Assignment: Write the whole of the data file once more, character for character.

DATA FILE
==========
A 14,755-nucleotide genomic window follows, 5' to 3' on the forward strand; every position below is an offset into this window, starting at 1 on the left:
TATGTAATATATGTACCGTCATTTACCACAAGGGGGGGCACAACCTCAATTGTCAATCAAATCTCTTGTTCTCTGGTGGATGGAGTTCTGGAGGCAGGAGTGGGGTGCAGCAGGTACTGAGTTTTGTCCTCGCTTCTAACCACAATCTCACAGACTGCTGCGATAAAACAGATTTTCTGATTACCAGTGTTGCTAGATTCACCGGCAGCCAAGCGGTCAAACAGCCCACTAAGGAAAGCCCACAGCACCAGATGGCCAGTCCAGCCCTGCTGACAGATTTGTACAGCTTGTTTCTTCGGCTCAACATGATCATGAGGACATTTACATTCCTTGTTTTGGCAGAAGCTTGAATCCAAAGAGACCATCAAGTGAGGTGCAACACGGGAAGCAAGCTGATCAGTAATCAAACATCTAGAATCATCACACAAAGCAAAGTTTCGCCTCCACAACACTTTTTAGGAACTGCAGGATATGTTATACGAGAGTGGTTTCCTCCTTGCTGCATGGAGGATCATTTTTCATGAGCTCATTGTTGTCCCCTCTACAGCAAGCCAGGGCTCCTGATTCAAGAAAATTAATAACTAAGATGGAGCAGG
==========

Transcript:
A 14,755-nucleotide genomic window follows, 5' to 3' on the forward strand; every position below is an offset into this window, starting at 1 on the left:
TATGTAATATATGTACCGTCATTTACCACAAGGGGGGGCACAACCTCAATTGTCAATCAAATCTCTTGTTCTCTGGTGGATGGAGTTCTGGAGGCAGGAGTGGGGTGCAGCAGGTACTGAGTTTTGTCCTCGCTTCTAACCACAATCTCACAGACTGCTGCGATAAAACAGATTTTCTGATTACCAGTGTTGCTAGATTCACCGGCAGCCAAGCGGTCAAACAGCCCACTAAGGAAAGCCCACAGCACCAGATGGCCAGTCCAGCCCTGCTGACAGATTTGTACAGCTTGTTTCTTCGGCTCAACATGATCATGAGGACATTTACATTCCTTGTTTTGGCAGAAGCTTGAATCCAAAGAGACCATCAAGTGAGGTGCAACACGGGAAGCAAGCTGATCAGTAATCAAACATCTAGAATCATCACACAAAGCAAAGTTTCGCCTCCACAACACTTTTTAGGAACTGCAGGATATGTTATACGAGAGTGGTTTCCTCCTTGCTGCATGGAGGATCATTTTTCATGAGCTCATTGTTGTCCCCTCTACAGCAAGCCAGGGCTCCTGATTCAAGAAAATTAATAACTAAGATGGAGCAGG